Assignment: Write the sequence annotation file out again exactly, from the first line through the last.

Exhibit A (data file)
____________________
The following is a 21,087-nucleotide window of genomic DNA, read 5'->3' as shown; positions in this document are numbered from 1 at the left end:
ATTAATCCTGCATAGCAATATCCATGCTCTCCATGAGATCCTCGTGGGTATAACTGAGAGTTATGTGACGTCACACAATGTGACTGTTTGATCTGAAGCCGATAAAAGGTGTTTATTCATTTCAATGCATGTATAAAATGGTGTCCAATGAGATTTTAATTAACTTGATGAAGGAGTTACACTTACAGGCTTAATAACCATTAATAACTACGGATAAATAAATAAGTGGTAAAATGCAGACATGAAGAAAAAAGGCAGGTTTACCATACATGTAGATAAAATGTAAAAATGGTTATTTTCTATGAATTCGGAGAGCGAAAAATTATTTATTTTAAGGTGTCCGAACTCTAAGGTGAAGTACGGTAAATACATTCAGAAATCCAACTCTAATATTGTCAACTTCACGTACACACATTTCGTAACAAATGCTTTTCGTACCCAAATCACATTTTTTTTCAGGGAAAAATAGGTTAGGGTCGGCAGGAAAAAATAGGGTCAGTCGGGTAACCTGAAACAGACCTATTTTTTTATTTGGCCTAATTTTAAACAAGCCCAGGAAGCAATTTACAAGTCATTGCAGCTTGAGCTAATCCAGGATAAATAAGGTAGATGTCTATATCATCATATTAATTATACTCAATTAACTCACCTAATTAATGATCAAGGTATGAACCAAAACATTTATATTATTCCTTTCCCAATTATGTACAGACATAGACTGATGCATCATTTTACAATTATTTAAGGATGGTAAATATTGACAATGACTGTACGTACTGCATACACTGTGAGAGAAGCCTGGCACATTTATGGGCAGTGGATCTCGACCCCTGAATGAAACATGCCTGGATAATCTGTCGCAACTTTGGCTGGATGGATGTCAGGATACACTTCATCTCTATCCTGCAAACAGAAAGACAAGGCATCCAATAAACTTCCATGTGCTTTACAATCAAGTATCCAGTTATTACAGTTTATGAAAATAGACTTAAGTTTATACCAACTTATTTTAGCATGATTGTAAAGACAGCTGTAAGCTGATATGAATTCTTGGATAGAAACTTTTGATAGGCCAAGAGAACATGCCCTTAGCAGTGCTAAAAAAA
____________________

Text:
The following is a 21,087-nucleotide window of genomic DNA, read 5'->3' as shown; positions in this document are numbered from 1 at the left end:
ATTAATCCTGCATAGCAATATCCATGCTCTCCATGAGATCCTCGTGGGTATAACTGAGAGTTATGTGACGTCACACAATGTGACTGTTTGATCTGAAGCCGATAAAAGGTGTTTATTCATTTCAATGCATGTATAAAATGGTGTCCAATGAGATTTTAATTAACTTGATGAAGGAGTTACACTTACAGGCTTAATAACCATTAATAACTACGGATAAATAAATAAGTGGTAAAATGCAGACATGAAGAAAAAAGGCAGGTTTACCATACATGTAGATAAAATGTAAAAATGGTTATTTTCTATGAATTCGGAGAGCGAAAAATTATTTATTTTAAGGTGTCCGAACTCTAAGGTGAAGTACGGTAAATACATTCAGAAATCCAACTCTAATATTGTCAACTTCACGTACACACATTTCGTAACAAATGCTTTTCGTACCCAAATCACATTTTTTTTCAGGGAAAAATAGGTTAGGGTCGGCAGGAAAAAATAGGGTCAGTCGGGTAACCTGAAACAGACCTATTTTTTTATTTGGCCTAATTTTAAACAAGCCCAGGAAGCAATTTACAAGTCATTGCAGCTTGAGCTAATCCAGGATAAATAAGGTAGATGTCTATATCATCATATTAATTATACTCAATTAACTCACCTAATTAATGATCAAGGTATGAACCAAAACATTTATATTATTCCTTTCCCAATTATGTACAGACATAGACTGATGCATCATTTTACAATTATTTAAGGATGGTAAATATTGACAATGACTGTACGTACTGCATACACTGTGAGAGAAGCCTGGCACATTTATGGGCAGTGGATCTCGACCCCTGAATGAAACATGCCTGGATAATCTGTCGCAACTTTGGCTGGATGGATGTCAGGATACACTTCATCTCTATCCTGCAAACAGAAAGACAAGGCATCCAATAAACTTCCATGTGCTTTACAATCAAGTATCCAGTTATTACAGTTTATGAAAATAGACTTAAGTTTATACCAACTTATTTTAGCATGATTGTAAAGACAGCTGTAAGCTGATATGAATTCTTGGATAGAAACTTTTGATAGGCCAAGAGAACATGCCCTTAGCAGTGCTAAAAAAA